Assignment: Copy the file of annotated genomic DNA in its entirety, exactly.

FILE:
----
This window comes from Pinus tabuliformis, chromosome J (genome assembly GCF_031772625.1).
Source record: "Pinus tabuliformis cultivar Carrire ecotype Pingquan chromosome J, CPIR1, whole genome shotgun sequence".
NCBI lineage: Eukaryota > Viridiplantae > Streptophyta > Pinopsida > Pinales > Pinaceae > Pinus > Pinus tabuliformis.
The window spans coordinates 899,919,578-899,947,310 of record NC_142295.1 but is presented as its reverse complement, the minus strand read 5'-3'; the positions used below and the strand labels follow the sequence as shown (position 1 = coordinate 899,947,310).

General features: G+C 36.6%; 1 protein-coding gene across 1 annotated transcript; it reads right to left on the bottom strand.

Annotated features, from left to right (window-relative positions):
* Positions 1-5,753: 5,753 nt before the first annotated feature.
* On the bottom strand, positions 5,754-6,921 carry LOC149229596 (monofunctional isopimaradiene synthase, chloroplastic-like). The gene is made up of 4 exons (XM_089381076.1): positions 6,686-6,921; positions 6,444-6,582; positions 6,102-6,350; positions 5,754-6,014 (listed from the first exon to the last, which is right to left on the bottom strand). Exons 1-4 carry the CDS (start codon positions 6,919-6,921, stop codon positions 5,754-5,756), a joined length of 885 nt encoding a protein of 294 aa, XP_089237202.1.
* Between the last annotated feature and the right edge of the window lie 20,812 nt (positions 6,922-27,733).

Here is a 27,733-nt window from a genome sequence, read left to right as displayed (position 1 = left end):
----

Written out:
This window comes from Pinus tabuliformis, chromosome J (genome assembly GCF_031772625.1).
Source record: "Pinus tabuliformis cultivar Carrire ecotype Pingquan chromosome J, CPIR1, whole genome shotgun sequence".
NCBI lineage: Eukaryota > Viridiplantae > Streptophyta > Pinopsida > Pinales > Pinaceae > Pinus > Pinus tabuliformis.
The window spans coordinates 899,919,578-899,947,310 of record NC_142295.1 but is presented as its reverse complement, the minus strand read 5'-3'; the positions used below and the strand labels follow the sequence as shown (position 1 = coordinate 899,947,310).

General features: G+C 36.6%; 1 protein-coding gene across 1 annotated transcript; it reads right to left on the bottom strand.

Annotated features, from left to right (window-relative positions):
* Positions 1-5,753: 5,753 nt before the first annotated feature.
* On the bottom strand, positions 5,754-6,921 carry LOC149229596 (monofunctional isopimaradiene synthase, chloroplastic-like). The gene is made up of 4 exons (XM_089381076.1): positions 6,686-6,921; positions 6,444-6,582; positions 6,102-6,350; positions 5,754-6,014 (listed from the first exon to the last, which is right to left on the bottom strand). Exons 1-4 carry the CDS (start codon positions 6,919-6,921, stop codon positions 5,754-5,756), a joined length of 885 nt encoding a protein of 294 aa, XP_089237202.1.
* Between the last annotated feature and the right edge of the window lie 20,812 nt (positions 6,922-27,733).

Here is a 27,733-nt window from a genome sequence, read left to right as displayed (position 1 = left end):